The practice of branding cattle (making a mark, usually on the rump of a beast) is thought to have begun with the ancient Egyptians about four thousand years ago to differentiate one person’s cattle from another’s. These distinctive symbols were burnt on the skin with a branding iron. If any of the cattle were stolen, anyone else who saw the symbol could deduce the true owner. Over time, the term was extended to the branding of objects like wine, oil, cosmetics and fish sauce that were being offered for sale. Today, the term has further developed and now represents the strategic personality of a product or company or the values and promises that a consumer may perceive or buy into. So brands are used in business, marketing and advertising for recognition and, importantly, to create and store value as brand equity for the object identified, to the benefit of the brand’s customers, its owners and shareholders.
Although a brand is an intangible asset, it is often the most valuable asset on a company’s balance sheet. When a customer is not only familiar with a brand, but actually favours it over a competitor’s brand, a corporation has reached a high level of brand equity. Brand equity is built by a combination of marketing efforts and quality controls to increase customer satisfaction and loyalty, with side effects like reduced price sensitivity. The value of the brand, however, has to be maintained, otherwise decreases in shareholder value may be experienced.
Every employee within a company has a responsibility to maintain the value of the brand – this is not just up to the brand manager. Living the brand values doesn’t only relate to the service that the customer receives, but also includes employee attitude, professionalism, perceived quality, consistency, accessibility, etc. How employees speak about the company and its leadership, internally or externally, either adds to or detracts from the brand value.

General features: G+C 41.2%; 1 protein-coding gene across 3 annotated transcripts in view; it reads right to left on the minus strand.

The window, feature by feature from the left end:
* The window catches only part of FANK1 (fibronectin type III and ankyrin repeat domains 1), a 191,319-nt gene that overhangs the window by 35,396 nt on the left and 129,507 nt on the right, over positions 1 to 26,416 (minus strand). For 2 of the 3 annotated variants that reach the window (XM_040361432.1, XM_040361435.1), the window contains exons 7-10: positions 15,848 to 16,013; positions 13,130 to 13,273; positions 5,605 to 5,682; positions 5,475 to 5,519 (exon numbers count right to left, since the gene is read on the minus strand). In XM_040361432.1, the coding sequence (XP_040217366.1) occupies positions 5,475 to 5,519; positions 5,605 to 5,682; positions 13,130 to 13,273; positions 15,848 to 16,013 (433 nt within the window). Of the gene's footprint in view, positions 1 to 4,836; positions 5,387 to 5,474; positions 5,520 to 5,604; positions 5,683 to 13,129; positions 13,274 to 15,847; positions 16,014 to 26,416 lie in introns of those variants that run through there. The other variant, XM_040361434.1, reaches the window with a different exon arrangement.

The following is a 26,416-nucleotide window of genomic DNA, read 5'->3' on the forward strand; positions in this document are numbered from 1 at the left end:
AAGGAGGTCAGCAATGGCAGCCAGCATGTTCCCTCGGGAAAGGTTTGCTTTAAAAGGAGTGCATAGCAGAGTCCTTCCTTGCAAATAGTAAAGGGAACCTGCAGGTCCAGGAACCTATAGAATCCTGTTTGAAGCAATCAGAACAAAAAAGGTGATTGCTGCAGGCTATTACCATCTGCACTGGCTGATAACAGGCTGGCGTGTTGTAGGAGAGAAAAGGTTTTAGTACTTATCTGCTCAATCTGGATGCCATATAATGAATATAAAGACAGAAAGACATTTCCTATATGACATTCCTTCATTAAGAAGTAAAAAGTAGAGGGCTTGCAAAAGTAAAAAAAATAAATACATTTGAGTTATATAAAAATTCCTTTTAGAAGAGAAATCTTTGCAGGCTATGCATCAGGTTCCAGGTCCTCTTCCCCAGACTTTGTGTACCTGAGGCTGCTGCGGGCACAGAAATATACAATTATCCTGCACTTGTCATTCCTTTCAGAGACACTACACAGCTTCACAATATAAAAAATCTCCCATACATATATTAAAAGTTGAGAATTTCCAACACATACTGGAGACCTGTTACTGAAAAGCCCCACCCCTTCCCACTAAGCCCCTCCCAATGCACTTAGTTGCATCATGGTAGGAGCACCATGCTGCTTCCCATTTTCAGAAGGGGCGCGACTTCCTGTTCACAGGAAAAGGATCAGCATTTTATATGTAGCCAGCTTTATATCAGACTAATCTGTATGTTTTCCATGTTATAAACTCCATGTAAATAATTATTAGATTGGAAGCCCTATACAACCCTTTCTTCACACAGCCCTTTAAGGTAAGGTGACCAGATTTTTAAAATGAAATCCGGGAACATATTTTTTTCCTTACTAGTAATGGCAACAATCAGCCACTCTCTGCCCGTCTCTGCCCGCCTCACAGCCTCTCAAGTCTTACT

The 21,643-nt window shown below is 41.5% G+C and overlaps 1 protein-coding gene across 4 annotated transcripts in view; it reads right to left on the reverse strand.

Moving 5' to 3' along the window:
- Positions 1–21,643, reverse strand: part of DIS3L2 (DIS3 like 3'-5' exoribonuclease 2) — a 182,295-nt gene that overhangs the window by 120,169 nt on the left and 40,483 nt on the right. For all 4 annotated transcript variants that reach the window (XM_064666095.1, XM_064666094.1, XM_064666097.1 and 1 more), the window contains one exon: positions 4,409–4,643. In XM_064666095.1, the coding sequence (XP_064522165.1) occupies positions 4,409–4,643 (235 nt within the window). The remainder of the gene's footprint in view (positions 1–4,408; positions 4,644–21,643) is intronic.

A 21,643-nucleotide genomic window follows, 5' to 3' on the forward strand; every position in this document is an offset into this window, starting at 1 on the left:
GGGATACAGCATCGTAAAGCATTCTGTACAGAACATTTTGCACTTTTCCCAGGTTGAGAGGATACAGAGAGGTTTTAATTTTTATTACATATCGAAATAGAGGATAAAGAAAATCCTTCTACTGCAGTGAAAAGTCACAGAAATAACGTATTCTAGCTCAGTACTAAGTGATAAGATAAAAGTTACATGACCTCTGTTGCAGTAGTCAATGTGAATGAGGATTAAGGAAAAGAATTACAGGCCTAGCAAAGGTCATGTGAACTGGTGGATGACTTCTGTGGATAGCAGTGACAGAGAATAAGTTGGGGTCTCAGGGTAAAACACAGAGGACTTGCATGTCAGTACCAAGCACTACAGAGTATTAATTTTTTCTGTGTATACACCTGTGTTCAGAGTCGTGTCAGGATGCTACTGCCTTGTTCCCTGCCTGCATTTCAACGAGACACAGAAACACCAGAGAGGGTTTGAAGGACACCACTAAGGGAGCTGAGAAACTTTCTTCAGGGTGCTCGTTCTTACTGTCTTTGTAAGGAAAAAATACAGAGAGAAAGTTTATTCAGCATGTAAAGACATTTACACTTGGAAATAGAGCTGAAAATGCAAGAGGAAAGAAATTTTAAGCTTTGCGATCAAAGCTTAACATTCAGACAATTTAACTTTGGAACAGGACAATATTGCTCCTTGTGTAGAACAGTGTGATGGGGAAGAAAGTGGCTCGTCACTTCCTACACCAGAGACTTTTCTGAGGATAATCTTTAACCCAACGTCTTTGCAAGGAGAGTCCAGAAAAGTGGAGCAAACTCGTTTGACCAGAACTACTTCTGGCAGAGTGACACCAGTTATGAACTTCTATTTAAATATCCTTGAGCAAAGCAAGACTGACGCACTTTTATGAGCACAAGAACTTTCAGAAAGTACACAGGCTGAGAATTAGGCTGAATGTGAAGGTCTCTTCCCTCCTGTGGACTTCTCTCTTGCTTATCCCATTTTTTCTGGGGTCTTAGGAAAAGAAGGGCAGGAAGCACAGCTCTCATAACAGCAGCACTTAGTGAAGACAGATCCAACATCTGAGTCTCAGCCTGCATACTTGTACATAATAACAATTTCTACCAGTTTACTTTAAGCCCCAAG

Although a company or product logo speaks to the brand, the logo on its own is not the brand. A good brand is a collective state of mind – in other words, it resonates with everyone’s psyche and emotions. It creeps into one’s heart and fondness is expressed about it (“Disney” might be a good example of this). Other brands that come close to or are currently achieving collective state of mind status may include Apple, Microsoft, Google, BMW, Ferrari, Coca-Cola, Mercedes Benz, Nike, etc.
To achieve a collective state of mind status for a brand, daily brand-building is essential. Of importance here is the brand’s “Big Picture” or the “why” of the brand. Simon Sinek’s “Golden Circle” model applies well here – he notes that all companies know what they do (e.g. we make cars), some companies know how they do it (their differentiating value proposition, etc. – for example, our cars have leather seats and you get great distance out of a tank of fuel), but very few companies know why they do it (e.g. BMW’s “sheer driving pleasure”). Sinek notes that the what and the how are uninspiring, but the why actually sells and, I suggest, creates a collective state of mind. In the example above, I understand from all BMW’s messages internally to employees and externally to the customer that they create the car around the driver – with the driver’s experience in mind. If I get into any BMW, I am promised that it will be “sheer driving pleasure”.
To maintain brand value and subsequent equity for shareholders, companies should focus on achieving a collective state of mind for the brand – the brand must resonate with the customer’s heart, affections, desires and psyche. The brand personality must relate to the human being on a personal basis to achieve brand loyalty.